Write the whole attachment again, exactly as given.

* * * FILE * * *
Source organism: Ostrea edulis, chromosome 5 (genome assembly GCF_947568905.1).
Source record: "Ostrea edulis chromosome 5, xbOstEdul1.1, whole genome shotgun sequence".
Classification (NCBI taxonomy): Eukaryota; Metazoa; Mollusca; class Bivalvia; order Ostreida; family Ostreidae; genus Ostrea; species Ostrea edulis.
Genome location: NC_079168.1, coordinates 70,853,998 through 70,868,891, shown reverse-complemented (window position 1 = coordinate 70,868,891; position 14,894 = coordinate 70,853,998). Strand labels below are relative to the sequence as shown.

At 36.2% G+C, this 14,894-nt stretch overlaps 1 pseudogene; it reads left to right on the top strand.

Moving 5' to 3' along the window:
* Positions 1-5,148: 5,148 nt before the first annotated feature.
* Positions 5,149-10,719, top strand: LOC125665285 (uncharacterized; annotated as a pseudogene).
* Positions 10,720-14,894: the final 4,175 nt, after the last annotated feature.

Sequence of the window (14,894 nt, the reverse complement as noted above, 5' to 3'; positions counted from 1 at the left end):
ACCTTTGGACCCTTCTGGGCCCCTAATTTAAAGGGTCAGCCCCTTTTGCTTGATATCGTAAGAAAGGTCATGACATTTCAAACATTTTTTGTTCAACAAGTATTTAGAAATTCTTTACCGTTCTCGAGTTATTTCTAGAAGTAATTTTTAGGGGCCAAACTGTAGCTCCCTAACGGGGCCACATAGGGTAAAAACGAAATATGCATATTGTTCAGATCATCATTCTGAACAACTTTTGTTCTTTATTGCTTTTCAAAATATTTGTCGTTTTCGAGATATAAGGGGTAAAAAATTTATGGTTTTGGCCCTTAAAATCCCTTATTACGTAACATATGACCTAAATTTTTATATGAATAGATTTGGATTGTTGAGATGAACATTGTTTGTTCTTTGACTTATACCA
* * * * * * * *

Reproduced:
Source organism: Ostrea edulis, chromosome 5 (genome assembly GCF_947568905.1).
Source record: "Ostrea edulis chromosome 5, xbOstEdul1.1, whole genome shotgun sequence".
Classification (NCBI taxonomy): Eukaryota; Metazoa; Mollusca; class Bivalvia; order Ostreida; family Ostreidae; genus Ostrea; species Ostrea edulis.
Genome location: NC_079168.1, coordinates 70,853,998 through 70,868,891, shown reverse-complemented (window position 1 = coordinate 70,868,891; position 14,894 = coordinate 70,853,998). Strand labels below are relative to the sequence as shown.

At 36.2% G+C, this 14,894-nt stretch overlaps 1 pseudogene; it reads left to right on the top strand.

Moving 5' to 3' along the window:
* Positions 1-5,148: 5,148 nt before the first annotated feature.
* Positions 5,149-10,719, top strand: LOC125665285 (uncharacterized; annotated as a pseudogene).
* Positions 10,720-14,894: the final 4,175 nt, after the last annotated feature.

Sequence of the window (14,894 nt, the reverse complement as noted above, 5' to 3'; positions counted from 1 at the left end):
ACCTTTGGACCCTTCTGGGCCCCTAATTTAAAGGGTCAGCCCCTTTTGCTTGATATCGTAAGAAAGGTCATGACATTTCAAACATTTTTTGTTCAACAAGTATTTAGAAATTCTTTACCGTTCTCGAGTTATTTCTAGAAGTAATTTTTAGGGGCCAAACTGTAGCTCCCTAACGGGGCCACATAGGGTAAAAACGAAATATGCATATTGTTCAGATCATCATTCTGAACAACTTTTGTTCTTTATTGCTTTTCAAAATATTTGTCGTTTTCGAGATATAAGGGGTAAAAAATTTATGGTTTTGGCCCTTAAAATCCCTTATTACGTAACATATGACCTAAATTTTTATATGAATAGATTTGGATTGTTGAGATGAACATTGTTTGTTCTTTGACTTATACCA